Sexual Anxieties In Bram Stoker's Dracula

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The abnormal way in which these sexual anxieties are presented permits the discussion of these apprehensions. The supernatural renders Lucy inhuman — her twisted face resembles “The coils of Medusa’s snakes ” (Stoker 250) — and as such, the sexual and moral dangers she posits in her independence are punishable by the four men. The same men who once desired nothing more than her pure affections are those who persecute her to the grave, for Lucy now personifies the destructive morals of the transgressive female. The violence employed in their fight against the vampire, in addition to their destruction of Lucy’s egregious body, demonstrates that male anxieties and fears often transform into hatred towards that which questions their masculinity.…show more content…
This unsettling evokes some of the key features of the Gothic, such as the use of phantasmagoria, transgression, and excesses, all of which disturbed the reader by surrounding them with dark reflections of a reality portrayed through fiction. Pacts with the devil to obtain one’s desires, monks and aristocrats who revel in luxury — even if this means they must stain their hands with blood —, vampires and mad scientists: all corrupt one’s morals, all corrupt the false appearance of serenity. Likewise, the female vampires who torment Jonathan Harker disturb the harmony of the domestic sphere and unsettle the delicate balance between the private and the public domain. These vampiric women are marked by heightened sensuality and tacked to other fatal women that permeate art and European literature at the end of the nineteenth century. In this novel, fear and desire are often confused, a clue modern anxieties surrounding desire toward sensuous but degrading bodies. These anxieties are transformed into hatred and aggression, suggestive of the codes of conduct that permeated during this historical period — codes that valued masculine strength and their physical feats, which are essential to overcoming the degeneration of the body and the mind. As such, the moral weight of…show more content…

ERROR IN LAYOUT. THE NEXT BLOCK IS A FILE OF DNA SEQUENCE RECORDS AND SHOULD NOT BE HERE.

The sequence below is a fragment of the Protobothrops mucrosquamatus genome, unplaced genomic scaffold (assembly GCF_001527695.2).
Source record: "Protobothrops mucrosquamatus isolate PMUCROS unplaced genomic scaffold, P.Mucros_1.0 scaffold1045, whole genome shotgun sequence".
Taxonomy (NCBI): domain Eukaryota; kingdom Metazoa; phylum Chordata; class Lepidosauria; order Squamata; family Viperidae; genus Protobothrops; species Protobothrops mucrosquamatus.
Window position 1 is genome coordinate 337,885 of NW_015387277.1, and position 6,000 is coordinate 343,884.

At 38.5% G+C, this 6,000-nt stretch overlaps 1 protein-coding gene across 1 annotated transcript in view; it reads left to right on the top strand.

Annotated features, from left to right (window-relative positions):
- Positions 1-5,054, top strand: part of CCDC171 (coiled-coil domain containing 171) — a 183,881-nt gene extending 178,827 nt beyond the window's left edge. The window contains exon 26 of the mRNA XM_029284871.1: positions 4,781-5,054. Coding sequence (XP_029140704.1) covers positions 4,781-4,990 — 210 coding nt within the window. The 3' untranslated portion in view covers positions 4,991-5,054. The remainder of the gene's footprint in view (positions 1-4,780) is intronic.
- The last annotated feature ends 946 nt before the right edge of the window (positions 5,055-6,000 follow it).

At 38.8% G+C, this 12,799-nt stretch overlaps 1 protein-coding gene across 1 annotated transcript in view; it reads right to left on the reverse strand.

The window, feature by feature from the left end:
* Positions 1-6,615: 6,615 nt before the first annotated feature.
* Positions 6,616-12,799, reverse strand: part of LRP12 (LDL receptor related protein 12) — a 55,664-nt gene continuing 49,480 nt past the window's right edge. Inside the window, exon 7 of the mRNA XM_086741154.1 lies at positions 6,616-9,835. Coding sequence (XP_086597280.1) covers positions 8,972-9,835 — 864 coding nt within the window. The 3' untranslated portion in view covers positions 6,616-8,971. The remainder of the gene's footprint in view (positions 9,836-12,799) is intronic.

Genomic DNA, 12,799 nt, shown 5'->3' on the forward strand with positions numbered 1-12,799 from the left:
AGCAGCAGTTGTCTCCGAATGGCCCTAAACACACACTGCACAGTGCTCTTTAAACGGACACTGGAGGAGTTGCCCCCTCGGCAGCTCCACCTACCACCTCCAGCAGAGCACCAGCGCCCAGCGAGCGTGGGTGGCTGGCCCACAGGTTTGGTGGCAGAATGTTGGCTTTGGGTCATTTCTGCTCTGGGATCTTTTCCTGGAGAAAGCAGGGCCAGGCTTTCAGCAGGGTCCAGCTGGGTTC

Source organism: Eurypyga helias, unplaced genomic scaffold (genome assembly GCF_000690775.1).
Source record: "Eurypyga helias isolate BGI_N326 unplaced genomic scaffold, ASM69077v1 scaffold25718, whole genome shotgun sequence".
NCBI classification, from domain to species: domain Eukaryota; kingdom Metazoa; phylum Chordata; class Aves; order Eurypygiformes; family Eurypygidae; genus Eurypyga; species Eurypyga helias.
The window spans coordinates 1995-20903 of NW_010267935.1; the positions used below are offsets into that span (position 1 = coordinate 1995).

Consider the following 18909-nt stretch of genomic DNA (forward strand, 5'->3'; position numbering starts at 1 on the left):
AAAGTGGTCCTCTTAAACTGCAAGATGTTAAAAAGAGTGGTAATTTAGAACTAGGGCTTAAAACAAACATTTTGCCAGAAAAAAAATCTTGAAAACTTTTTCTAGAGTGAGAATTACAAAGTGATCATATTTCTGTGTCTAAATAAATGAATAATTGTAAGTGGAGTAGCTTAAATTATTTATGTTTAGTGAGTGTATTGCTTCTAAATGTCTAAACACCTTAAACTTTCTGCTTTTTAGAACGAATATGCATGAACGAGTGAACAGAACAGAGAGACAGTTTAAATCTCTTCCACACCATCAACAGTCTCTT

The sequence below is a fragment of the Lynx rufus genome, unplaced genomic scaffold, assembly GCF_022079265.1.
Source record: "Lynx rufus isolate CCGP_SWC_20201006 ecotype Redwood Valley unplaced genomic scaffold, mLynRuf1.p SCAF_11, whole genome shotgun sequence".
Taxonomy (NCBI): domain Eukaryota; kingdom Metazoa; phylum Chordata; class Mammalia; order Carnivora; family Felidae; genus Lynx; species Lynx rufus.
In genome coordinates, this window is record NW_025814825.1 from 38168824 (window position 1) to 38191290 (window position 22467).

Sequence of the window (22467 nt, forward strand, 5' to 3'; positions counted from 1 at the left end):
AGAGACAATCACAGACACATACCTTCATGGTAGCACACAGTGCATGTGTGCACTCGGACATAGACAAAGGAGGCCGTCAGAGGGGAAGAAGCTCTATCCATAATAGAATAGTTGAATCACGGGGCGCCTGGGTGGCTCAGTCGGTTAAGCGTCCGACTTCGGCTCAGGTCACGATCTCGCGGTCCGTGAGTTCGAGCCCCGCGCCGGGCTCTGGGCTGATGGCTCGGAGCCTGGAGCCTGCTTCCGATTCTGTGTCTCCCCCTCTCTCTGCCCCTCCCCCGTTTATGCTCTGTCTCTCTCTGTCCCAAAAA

Indeed, the work condemns the expression of sexuality, particularly deviant sexuality, as in the case of Lucy, who is eventually destroyed and transformed into a voluptuous vampire. Dracula is the immoral foreigner; he contains and conveys a sexually transmittable disease, perhaps akin to syphilis in its internal and external transformation of the afflicted. In this novel, Stoker stands by the ideal woman, Mina, who resists temptation and becomes a submissive and dedicated wife and mother. Finally, Abraham Van Helsing and his group of men defend the patriarchal pillars of society and try to contain, at all costs, the sexually dominant behavior that attempts to contaminate society. The anxieties surrounding and permeated by the characters of the novel emulate a literary culture inspired by Gothic literature. Decadent in social and cultural dualisms, and existing amidst the struggle between idealized conduct and corrupted morals and lifestyles, this literature creates atmosphere necessary for the imaginative conception of the spirits and demons that haunt beyond the

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